With the U.S. economy chugging along for many months, the Fed has been gradually easing off the stimulus it provides to the economy by raising interest rates to more normal levels. Yet so far the cost of lending has been slow to respond to the interest rate increases. But as the Fed continues with this policy, consumers who borrow to buy houses, cars, refrigerators and other items will have to pay more for those goods.
The central bank is also soon expected to introduce its plan to roll back its $4.5 trillion balance sheet it has accumulated since the recession, a change that could also help push up interest rates. Investors have expected the Fed to use the news conference after its September to announce a rollback plan.
In carefully worded statement that was nearly identical to the one released in June, the Fed suggested that it is keeping an eye on persistently low inflation and indicated that it would soon introduce its balance sheet plan. The Fed also said that it would maintain its existing policy of reinvesting the money it receives when the debt and securities it holds mature into new assets “for the time being.”
The central bank probably wants to begin this process before it could face a major leadership shake-up as Janet L. Yellen's position as chair expires early next year, said Scott Anderson, chief economist at Bank of the West.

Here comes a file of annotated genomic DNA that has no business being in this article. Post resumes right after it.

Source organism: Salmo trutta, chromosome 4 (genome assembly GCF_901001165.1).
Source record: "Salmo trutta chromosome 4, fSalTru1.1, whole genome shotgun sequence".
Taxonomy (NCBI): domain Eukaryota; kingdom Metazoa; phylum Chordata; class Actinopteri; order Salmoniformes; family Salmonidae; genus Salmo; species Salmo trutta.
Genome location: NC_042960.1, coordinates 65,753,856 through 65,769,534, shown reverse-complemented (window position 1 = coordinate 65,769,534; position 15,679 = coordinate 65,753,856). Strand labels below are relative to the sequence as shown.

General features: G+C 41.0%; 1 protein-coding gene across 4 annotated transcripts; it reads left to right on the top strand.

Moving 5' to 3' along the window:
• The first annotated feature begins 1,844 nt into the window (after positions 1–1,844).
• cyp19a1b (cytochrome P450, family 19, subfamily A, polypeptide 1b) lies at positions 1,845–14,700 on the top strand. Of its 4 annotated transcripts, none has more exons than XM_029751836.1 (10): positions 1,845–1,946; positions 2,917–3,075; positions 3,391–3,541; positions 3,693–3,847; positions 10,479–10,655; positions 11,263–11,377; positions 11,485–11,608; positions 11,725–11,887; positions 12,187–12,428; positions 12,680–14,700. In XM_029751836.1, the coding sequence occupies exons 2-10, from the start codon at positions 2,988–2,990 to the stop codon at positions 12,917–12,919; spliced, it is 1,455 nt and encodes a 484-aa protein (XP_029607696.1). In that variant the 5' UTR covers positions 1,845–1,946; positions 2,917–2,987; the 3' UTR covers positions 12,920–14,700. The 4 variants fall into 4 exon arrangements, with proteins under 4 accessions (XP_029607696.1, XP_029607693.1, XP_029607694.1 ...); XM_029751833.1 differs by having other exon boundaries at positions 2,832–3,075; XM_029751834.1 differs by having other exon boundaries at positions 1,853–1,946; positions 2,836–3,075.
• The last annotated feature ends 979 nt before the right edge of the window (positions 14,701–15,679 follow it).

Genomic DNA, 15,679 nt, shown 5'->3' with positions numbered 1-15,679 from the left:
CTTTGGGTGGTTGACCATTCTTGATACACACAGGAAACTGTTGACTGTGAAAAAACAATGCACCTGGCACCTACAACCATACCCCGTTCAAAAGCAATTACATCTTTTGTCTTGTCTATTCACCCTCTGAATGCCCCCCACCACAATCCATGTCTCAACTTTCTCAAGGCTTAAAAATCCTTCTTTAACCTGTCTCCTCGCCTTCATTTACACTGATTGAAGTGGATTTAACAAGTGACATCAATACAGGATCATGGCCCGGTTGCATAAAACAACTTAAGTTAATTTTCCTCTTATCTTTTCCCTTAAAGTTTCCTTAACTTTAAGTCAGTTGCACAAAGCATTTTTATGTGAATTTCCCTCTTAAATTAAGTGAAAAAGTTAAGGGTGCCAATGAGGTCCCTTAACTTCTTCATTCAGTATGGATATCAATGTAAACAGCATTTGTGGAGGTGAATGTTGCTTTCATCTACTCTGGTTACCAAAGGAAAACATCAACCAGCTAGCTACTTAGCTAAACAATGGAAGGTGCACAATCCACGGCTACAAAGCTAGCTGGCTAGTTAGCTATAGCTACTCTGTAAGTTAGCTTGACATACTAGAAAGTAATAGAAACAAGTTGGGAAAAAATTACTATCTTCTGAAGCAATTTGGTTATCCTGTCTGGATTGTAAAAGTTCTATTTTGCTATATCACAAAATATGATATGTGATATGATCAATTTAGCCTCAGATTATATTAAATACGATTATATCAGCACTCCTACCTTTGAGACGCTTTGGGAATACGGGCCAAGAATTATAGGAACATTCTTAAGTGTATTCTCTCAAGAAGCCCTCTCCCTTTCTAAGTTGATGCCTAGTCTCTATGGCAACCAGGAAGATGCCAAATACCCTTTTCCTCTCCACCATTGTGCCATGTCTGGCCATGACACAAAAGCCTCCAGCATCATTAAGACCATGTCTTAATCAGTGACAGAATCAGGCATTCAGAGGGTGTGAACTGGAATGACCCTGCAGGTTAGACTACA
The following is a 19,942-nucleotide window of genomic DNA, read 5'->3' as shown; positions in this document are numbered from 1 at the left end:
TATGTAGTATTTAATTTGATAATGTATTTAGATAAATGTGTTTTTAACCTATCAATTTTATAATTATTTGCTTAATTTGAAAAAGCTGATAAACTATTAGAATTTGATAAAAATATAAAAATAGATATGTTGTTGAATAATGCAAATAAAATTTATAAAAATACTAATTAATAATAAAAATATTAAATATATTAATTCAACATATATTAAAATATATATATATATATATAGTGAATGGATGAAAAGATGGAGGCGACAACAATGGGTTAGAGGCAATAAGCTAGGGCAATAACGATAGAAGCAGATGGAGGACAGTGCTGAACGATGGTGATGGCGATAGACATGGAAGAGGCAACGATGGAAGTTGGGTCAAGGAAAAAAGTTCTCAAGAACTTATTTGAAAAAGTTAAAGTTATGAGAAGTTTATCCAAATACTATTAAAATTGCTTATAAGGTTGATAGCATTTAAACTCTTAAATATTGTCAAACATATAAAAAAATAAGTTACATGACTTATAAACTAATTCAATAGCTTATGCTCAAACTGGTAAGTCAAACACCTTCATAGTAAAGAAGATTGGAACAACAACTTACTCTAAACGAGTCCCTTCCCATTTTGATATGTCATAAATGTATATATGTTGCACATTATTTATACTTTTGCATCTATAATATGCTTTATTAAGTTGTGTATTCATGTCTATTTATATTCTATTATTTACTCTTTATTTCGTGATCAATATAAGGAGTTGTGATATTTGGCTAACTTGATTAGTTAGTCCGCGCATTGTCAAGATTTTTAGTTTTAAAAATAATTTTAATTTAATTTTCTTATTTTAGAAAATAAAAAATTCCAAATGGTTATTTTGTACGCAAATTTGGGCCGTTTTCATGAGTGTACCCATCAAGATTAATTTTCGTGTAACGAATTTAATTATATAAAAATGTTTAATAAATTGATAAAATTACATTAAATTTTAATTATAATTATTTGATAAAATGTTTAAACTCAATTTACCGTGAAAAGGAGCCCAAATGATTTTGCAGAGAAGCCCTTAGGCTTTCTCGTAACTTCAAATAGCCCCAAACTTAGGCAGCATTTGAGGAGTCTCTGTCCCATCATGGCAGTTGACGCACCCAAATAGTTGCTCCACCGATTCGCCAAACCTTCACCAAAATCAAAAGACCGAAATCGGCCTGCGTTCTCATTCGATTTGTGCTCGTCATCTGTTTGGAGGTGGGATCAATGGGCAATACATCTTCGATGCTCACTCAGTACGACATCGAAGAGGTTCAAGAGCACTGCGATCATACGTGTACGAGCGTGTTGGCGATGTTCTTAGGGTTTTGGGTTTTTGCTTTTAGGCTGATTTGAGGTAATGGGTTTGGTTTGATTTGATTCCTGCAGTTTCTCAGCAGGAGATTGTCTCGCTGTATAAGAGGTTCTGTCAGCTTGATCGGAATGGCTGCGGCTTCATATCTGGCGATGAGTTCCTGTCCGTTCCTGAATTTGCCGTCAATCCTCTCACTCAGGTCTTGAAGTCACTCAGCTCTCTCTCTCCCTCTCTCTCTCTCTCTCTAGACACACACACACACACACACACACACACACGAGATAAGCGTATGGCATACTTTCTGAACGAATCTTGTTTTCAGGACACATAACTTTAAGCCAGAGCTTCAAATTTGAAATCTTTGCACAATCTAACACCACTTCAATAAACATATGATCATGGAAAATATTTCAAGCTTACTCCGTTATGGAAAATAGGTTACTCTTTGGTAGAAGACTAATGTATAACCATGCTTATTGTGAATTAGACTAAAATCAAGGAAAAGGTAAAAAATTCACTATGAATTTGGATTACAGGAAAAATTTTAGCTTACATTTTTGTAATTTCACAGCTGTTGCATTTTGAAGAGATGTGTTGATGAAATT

In an interview with the Wall Street Journal on Tuesday, President Trump said he would consider reappointing Yellen as Fed chair when her term ends Feb. 3, but he also said that National Economic Council Director Gary Cohn was a candidate for the position.
Randy Quarles, a former treasury official whom Trump has picked for one of three empty spots on the Fed’s board, will go before the Senate Committee on Banking, Housing and Urban Affairs in a nomination hearing Thursday.
The Fed’s statement also gave a nod to persistently low inflation. It reiterated a line in the June statement that inflation measures were “running somewhat below 2 percent,” but it dropped the word “somewhat” this time. The central bank has a dual mandate of both ensuring a healthy job market and restraining inflation to a 2 percent target. But while job gains have been strong in recent months, inflation has continued to be weaker than the Fed’s goal.
The Fed has attributed this to temporary factors, like low oil prices and a re-pricing of cellphone plans. But inflation measures have dipped even further in recent months.
“I think the Fed will have a difficult time continuing to raise interest rates if inflation continues to undershoot the mark. So far, it hasn’t deterred them,” said Greg McBride, chief financial analyst at Bankrate.com. “But how much more can the Fed keep pushing rates higher if you’ve got inflation that is meaningfully below the 2 percent threshold?”
Anderson said there appears to be a disconnect between the Fed, which is forecasting three more rate hikes in 2018 and 2019, and the market, which is expecting one per year.
Stock markets continue to climb, with the Nasdaq and Standard & Poor's 500-stock index and Dow Jones industrial average hitting record highs by closing bell Wednesday.
Neither stocks nor bonds appear to reflect that rising interest rates could end up slowing the economy. “The markets could be a little too complacent right now,” said Anderson.